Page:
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Elegiac comedy was a genre of medieval Latin literature—or drama—which survives as a collection of about twenty texts written in the 12th and 13th centuries in the liberal arts schools of west central France (roughly the Loire Valley). Though commonly identified in manuscripts as comoedia, modern scholars often reject their status as comedy. Unlike Classical comedy, they were written in elegiac couplets. Denying their true comedic nature, Edmond Faral called them Latin fabliaux, after the later Old French fabliaux, and Ian Thomson labelled them Latin comic tales. Other scholars have invented terms like verse tales, rhymed monologues, epic comedies, and Horatian comedies to describe them. The Latin "comedies", the dramatic nature of which varies greatly, may have been the direct ancestors of the fabliaux but more likely merely share similarities. Other interpretations have concluded that they are primitive romances, student juvenilia, didactic poems, or merely collections of elegies on related themes.
Some elegiac comedies were adapted into vernacular language in the later Middle Ages, and retold by major vernacular writers such as Boccaccio, Chaucer, and Gower. The poem Pamphilus has Venetian and Old French versions.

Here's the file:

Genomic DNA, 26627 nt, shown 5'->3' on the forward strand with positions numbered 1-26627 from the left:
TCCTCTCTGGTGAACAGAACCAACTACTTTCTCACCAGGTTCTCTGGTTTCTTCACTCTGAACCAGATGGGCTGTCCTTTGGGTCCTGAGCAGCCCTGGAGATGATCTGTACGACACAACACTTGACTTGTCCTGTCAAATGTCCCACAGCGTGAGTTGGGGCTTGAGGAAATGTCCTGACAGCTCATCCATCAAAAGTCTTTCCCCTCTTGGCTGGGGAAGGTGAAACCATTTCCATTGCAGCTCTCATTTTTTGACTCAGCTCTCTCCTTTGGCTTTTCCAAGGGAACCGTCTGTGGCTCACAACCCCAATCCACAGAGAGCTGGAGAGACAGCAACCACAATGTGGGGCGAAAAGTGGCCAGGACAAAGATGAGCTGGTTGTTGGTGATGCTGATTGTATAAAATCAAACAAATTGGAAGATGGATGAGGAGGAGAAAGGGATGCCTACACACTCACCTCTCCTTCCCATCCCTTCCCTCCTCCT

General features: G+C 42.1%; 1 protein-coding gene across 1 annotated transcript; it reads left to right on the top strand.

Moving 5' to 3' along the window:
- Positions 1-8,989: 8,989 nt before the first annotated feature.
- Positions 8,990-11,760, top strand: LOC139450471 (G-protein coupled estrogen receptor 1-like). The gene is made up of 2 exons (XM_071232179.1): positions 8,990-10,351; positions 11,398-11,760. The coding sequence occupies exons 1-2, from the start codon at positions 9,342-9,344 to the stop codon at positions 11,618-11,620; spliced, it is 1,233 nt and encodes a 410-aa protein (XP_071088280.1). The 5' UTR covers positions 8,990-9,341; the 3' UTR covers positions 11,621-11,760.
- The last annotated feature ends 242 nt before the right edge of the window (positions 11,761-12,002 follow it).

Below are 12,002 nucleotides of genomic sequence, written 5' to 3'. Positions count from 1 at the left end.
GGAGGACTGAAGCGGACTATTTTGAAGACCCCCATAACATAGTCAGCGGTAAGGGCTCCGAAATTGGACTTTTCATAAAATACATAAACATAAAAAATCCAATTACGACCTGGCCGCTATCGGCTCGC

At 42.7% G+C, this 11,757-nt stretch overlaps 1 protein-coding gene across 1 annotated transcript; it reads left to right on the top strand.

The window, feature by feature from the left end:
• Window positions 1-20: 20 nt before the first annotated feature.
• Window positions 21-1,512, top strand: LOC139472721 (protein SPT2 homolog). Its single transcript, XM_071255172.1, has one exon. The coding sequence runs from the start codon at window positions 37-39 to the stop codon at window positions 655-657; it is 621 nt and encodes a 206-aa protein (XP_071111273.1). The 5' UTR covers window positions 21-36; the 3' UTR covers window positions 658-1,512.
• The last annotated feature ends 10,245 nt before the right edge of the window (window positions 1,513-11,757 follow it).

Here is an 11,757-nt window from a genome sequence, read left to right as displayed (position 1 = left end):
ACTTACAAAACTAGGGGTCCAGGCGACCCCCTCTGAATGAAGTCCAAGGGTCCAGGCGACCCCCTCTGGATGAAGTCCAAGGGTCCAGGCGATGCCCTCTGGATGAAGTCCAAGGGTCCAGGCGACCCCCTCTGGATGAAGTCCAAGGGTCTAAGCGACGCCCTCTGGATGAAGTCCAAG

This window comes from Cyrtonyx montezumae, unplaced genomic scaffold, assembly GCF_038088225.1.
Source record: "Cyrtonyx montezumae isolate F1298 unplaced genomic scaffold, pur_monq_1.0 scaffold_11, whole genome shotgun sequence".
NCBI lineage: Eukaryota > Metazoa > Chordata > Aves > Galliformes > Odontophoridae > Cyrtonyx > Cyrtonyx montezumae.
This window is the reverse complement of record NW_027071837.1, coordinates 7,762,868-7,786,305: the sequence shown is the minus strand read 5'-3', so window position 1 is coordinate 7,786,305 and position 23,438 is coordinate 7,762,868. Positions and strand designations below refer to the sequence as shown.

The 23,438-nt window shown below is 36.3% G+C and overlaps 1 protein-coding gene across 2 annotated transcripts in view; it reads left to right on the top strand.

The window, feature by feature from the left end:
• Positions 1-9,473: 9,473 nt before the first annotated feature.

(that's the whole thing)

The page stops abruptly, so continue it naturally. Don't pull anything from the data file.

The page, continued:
These comedies were composed in a high style, but they were typically about low or unimportant subject matter; lyric complaints only sometimes mixed with amorous content. They combined the plot and character types of the Greek "new comedy" practised by Terence and Plautus, but the greatest influence on them was Ovid. His Ars amatoria, Amores, and Heroides were highly influential. Plautus, though less widely read in the Middle Ages, was also an influence, as were the Scholastic debates concerning the nature of universals and other contemporary philosophical problems, with which the elegiac comedies often dealt, always humorously but no doubt sometimes to a serious end.
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